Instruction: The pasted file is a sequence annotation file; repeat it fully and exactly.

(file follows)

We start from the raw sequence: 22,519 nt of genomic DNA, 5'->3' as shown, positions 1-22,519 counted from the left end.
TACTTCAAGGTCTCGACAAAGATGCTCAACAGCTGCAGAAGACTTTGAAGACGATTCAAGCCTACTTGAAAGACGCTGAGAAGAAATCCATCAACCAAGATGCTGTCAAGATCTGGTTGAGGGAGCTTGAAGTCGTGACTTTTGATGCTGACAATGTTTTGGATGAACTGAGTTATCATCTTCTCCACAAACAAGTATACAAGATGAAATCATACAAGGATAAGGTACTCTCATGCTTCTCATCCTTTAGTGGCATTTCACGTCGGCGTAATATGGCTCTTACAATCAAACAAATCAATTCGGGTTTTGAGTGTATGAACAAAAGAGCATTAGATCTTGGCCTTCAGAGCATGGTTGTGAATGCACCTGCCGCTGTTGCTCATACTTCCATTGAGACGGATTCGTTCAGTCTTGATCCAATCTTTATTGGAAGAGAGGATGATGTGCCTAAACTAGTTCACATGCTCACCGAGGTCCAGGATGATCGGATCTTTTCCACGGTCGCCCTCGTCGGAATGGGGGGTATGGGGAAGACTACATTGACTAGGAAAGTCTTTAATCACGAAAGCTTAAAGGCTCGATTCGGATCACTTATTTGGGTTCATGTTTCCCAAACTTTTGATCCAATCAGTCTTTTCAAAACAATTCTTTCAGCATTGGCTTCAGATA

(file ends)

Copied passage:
We start from the raw sequence: 22,519 nt of genomic DNA, 5'->3' as shown, positions 1-22,519 counted from the left end.
TACTTCAAGGTCTCGACAAAGATGCTCAACAGCTGCAGAAGACTTTGAAGACGATTCAAGCCTACTTGAAAGACGCTGAGAAGAAATCCATCAACCAAGATGCTGTCAAGATCTGGTTGAGGGAGCTTGAAGTCGTGACTTTTGATGCTGACAATGTTTTGGATGAACTGAGTTATCATCTTCTCCACAAACAAGTATACAAGATGAAATCATACAAGGATAAGGTACTCTCATGCTTCTCATCCTTTAGTGGCATTTCACGTCGGCGTAATATGGCTCTTACAATCAAACAAATCAATTCGGGTTTTGAGTGTATGAACAAAAGAGCATTAGATCTTGGCCTTCAGAGCATGGTTGTGAATGCACCTGCCGCTGTTGCTCATACTTCCATTGAGACGGATTCGTTCAGTCTTGATCCAATCTTTATTGGAAGAGAGGATGATGTGCCTAAACTAGTTCACATGCTCACCGAGGTCCAGGATGATCGGATCTTTTCCACGGTCGCCCTCGTCGGAATGGGGGGTATGGGGAAGACTACATTGACTAGGAAAGTCTTTAATCACGAAAGCTTAAAGGCTCGATTCGGATCACTTATTTGGGTTCATGTTTCCCAAACTTTTGATCCAATCAGTCTTTTCAAAACAATTCTTTCAGCATTGGCTTCAGATA